Over the past few years, I’ve been accumulating links to — and experimenting with — various online photo editors and sites for photo effects. There are certainly a zillion of them out there.
I finally decided it was time to narrow all the links down into some kind of “The Best…” list, and have divided this post into two sections. The first part lists sites where you can upload your own images and, with no registration required (or, perhaps, in one or two instances, an extremely minimal registration process) easily edit the photo or add effects. The second section lists sites that I’ve specifically used with my English Language Learner students. These sites let you easily grab an image off the web, lets you add add a speech bubble to it, and then gives you a more or less permanent url address for your creation that you can post on a student or teacher website/blog.
I’m sure I will have missed some applications out there, so feel free to share your suggestions in the comments section. I suspect there are also additional “categories” photo apps out there besides the two I’m using.
Using my categories and criteria, here are my choices for The Best Sites For Online Photo-Editing & Photo Effects (they tend to be fairly similar — with a few exceptions that are primarily “resizers” — so I’m just going to list the links and not describe each one):
PHOTO-EDITING & EFFECTS FOR UPLOADED IMAGES:
PhotFunia is suggested by reader Ann Carnevale.
Pic Ghost is a new online photo editor that lets you upload up to twenty photos at a time. It’s editing functions are rather limited now — you can resize the images and add a watermark to them — but they expect to be adding more features in the future. Their ability to upload multiple images is nice.
PicMonkey joins the many other tools on the list by offering many different kinds of photo-editing features.
Clipi just offers the ability to resize photos, but it also provides some unique features. One, all you have to do is copy a photo and paste directly onto the website. Two, it will automatically save your photo on ImageShack without needing to register. It only works with the Google Chrome browser now, but they plan to make it compatible with others. It’s ease of use could make it popular.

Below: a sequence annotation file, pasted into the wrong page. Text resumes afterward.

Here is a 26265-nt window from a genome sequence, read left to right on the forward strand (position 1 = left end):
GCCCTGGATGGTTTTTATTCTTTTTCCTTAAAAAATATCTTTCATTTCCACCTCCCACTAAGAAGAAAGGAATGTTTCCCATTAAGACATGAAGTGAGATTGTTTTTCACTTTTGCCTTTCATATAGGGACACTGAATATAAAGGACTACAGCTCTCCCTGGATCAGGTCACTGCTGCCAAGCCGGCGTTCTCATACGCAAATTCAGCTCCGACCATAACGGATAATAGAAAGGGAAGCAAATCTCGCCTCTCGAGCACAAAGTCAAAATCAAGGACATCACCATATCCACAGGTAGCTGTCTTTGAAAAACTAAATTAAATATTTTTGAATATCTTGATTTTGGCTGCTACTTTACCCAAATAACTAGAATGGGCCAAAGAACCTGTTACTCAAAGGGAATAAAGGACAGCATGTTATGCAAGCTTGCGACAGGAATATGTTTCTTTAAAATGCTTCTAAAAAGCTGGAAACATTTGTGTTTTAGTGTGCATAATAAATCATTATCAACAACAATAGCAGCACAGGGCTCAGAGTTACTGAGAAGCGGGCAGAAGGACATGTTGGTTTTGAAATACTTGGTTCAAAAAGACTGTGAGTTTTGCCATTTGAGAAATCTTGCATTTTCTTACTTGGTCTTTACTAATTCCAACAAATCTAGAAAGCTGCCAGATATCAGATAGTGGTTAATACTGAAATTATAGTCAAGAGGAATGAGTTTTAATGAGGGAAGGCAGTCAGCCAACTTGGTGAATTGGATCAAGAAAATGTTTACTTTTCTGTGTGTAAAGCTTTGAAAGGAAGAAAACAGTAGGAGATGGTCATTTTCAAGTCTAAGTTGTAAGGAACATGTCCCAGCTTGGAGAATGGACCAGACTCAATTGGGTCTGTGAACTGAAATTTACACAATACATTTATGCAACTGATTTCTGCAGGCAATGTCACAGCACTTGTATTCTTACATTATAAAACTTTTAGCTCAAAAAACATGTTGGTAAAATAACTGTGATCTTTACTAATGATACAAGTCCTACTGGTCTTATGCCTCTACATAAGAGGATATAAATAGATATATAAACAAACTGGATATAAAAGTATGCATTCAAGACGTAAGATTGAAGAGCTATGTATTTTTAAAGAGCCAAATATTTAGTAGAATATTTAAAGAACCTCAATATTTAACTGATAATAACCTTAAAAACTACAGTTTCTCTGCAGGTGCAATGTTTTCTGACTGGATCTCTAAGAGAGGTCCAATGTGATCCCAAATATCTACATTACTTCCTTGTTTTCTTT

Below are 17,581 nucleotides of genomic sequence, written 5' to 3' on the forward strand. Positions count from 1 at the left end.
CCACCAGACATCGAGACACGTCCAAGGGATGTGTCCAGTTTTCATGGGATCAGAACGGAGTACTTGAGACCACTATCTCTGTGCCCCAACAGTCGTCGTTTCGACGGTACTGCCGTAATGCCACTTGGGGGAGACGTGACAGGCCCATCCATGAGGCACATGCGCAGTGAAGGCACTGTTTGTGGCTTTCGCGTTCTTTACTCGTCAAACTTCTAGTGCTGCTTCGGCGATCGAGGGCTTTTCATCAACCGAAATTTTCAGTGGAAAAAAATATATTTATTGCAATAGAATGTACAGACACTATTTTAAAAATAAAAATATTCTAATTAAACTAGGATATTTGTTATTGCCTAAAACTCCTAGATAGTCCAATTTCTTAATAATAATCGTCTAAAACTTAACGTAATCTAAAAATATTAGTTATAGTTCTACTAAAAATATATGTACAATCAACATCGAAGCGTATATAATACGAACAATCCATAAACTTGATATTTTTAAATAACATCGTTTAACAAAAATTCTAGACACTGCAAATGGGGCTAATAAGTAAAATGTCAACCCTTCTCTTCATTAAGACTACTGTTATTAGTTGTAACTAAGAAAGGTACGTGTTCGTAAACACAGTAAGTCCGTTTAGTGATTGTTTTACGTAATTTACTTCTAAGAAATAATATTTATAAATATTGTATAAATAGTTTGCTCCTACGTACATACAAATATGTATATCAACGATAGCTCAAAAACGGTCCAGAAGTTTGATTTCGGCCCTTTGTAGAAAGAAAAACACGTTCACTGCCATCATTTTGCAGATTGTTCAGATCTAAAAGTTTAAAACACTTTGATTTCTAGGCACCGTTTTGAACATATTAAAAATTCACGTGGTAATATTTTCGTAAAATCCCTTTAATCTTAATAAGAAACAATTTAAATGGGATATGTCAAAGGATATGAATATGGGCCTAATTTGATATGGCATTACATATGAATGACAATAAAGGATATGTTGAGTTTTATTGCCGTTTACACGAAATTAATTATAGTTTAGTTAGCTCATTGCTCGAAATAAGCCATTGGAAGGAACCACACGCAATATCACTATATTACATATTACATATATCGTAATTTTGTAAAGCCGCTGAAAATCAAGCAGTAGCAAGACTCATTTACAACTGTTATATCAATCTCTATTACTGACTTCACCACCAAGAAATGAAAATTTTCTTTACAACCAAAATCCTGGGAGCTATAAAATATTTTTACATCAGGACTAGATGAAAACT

FotoJet is a new free online photo editor.
Google+ Photos Can Now Automatically Create Animated GIFs, Panoramas, HDR Images And Better Group Shots is a TechCrunch post sharing details on a ton of new Google+ photo-editing tools, including creating panoramas and GIFs.
Viscomsoft is yet another free online photo-editing tool. It’s actually a “suite” of tools, with twenty different options.
Snapstouch is a “free online tool to covert your photo to sketch, photo to painting, photo to drawing, photo to outline…”
Wofox is a new photo-editing tool that has lots of bells-and-whistles.
Imgbot is another free online photo editor.
SITES FOR ADDING “SPEECH BUBBLES” TO WEB IMAGES:
ImgOps is a new multi-use photo application that is worth a look.
iPiccy is an impressive all-purpose online photo editor. It pretty much lets you do whatever you want with your photo, including adding text and effects. You can upload an image or grab its url address off the Web.
Phrase.it lets you easily add speech bubbles with your text to photos. You can upload your own, or choose a random image from the site. You’re then given a link to your creation.
10 Tips for Digital Photo Editing & Fun is from The Daring Librarian.
The Edublogger has just published a very useful post: Our 3 Favorite Free Online Image Editors For Education.
Over looks like a useful photo-editing tool.
Let’s Enhance is a photo-editing tool.
➰ You can markup an image with the Photos app on an iPhone or iPad. It is kind of hidden: Tap a photo’s Edit button, then the More icon, then Markup. pic.twitter.com/eALvqll0GH
— Tony Vincent (@tonyvincent) March 6, 2019
Resizing app is a photo-editing Chrome extension.
PhotoRoom automagically removes background from your photo is from TechCrunch.
VideoCyborg has lots of functions, and photo-editing is one.
Feedback is always welcome.
If you found this post useful, you might want to consider subscribing to this blog for free.
You might also want to explore the 400 other “The Best…” lists I’ve compiled.